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Lavater, Johann Kaspar

Johann Kaspar Lavater (yō´hän käs´pär lä´vätər, lävä´tər), 1741–1801, Swiss theologian and mystic. He wrote several books on metaphysics, but he is chiefly remembered for his work on physiognomy, the art of determining character from facial characteristics.

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blushing

blushing is reddening of the skin of the face and, in some people, the neck, due to an involuntary rush of blood when vessels dilate under the influence of the autonomic nervous system. Blushing usually accompanies embarrassment or self-consciousness. The occurrence of blushing has the effect of revealing feelings of states such as guilt, shame, sexual awareness, or arousal.

One of the acknowledged functions of make-up, in both men and women, was to conceal the tell-tale blush. However, in the Victorian era cosmetics were generally eschewed. The strict Victorian code of morality emphasized honesty, and the blushing of an open and sincere face became socially acceptable.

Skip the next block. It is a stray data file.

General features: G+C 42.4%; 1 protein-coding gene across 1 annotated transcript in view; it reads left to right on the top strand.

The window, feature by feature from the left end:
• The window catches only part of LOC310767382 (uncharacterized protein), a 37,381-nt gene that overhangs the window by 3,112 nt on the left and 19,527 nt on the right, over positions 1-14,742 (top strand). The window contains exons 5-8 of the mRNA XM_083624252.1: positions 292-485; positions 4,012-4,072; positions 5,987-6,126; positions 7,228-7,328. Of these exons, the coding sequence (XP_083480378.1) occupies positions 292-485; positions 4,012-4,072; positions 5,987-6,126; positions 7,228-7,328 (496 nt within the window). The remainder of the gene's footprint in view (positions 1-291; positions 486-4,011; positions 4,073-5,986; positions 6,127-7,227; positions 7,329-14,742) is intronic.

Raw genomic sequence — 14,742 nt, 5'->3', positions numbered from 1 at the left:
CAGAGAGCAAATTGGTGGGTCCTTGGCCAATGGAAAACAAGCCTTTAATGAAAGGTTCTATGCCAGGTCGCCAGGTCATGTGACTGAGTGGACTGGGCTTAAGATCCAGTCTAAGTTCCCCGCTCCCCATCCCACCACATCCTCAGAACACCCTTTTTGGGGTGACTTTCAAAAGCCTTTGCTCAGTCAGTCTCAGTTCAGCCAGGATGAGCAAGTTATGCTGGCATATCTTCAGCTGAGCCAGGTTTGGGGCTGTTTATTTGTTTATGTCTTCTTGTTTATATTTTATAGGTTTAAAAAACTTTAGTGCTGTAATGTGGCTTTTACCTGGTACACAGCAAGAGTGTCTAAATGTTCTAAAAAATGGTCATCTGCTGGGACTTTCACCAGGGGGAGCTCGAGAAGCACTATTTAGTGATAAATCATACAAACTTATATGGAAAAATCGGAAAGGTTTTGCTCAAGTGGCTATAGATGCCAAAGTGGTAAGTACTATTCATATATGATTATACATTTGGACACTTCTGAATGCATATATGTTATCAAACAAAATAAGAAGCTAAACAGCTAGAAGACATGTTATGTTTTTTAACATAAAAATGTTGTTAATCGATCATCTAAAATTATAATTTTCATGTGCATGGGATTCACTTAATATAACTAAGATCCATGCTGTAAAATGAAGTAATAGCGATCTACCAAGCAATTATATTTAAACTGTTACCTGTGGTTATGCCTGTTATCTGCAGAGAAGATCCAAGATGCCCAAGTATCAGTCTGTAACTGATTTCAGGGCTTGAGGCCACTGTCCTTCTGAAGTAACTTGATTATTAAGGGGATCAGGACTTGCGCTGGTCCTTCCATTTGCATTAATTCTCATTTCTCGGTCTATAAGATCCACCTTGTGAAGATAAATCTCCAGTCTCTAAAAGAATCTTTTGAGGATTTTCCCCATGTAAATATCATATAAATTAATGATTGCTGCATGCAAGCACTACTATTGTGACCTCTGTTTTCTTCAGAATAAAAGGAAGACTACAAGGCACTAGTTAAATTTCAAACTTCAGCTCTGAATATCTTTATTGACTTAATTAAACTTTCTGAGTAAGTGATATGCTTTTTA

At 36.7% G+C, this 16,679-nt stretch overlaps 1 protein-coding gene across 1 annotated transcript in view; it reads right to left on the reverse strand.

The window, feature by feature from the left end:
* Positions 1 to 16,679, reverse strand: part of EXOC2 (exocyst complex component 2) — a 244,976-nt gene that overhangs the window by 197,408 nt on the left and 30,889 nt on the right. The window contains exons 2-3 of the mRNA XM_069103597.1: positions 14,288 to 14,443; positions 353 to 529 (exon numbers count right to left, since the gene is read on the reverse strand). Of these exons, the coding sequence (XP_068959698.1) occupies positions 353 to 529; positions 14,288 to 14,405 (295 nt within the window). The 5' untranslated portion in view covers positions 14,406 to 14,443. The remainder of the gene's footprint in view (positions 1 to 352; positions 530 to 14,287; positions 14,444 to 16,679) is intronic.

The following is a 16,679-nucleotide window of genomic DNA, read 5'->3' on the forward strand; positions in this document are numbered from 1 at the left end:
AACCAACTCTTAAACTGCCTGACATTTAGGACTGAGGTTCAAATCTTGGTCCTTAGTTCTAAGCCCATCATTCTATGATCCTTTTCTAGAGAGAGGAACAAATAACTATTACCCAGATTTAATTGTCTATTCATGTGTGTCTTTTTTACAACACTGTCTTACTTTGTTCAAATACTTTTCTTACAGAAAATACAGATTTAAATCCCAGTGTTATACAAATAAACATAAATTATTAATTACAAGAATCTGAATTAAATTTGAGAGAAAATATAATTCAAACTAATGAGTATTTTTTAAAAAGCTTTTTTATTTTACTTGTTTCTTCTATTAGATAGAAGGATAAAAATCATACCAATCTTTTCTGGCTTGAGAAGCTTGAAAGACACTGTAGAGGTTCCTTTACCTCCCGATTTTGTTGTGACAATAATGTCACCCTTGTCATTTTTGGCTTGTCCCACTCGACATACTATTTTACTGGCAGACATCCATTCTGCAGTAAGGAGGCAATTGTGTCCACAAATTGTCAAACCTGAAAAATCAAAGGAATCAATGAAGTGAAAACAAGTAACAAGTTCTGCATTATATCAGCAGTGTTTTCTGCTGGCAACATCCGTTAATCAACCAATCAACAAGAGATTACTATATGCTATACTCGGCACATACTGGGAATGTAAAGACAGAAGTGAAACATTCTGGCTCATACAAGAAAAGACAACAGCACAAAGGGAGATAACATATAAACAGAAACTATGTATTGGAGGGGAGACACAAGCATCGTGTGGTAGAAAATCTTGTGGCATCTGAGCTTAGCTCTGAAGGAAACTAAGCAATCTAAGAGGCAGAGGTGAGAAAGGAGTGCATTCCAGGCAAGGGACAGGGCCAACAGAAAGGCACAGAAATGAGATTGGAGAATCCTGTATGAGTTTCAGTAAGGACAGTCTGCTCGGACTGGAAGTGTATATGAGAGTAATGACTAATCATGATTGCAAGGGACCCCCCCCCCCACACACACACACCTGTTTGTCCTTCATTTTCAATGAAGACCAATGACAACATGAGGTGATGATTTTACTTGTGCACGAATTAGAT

In his book Physiognomische Fragmente (1775–8), Johann Caspar Lavater, one of the most influential proponents of physiognomy, advocated the division and arrangement of the passions, according to their gradation. Lavater purported that each passion, every emotion of the individual, visually altered the lines and appearance of the face in a particular manner, by co-operation of the nerves, blood vessels, and muscles, and that observers could ‘read’ the feelings and mental state from the face of a subject. The most obvious example of this was blushing. Lavater translated his theories into practical advice for artists. Painters, in particular, were encouraged to understand the inner workings of the human body, including the causes of colouring of the cheeks. Physiognomy advocated that individuals illuminated themselves from inside out, and were reflected in how others saw them.

Anne Abichou

Bibliography

Darwin, C. (1872). Expressions of the emotions in Man and animals. T. Murray, London.
Piper, D. (1957, 1932), The English face. Thames and Hudson, London (1957). Ray Long and Richard R. Smith, Inc., New York (1932).

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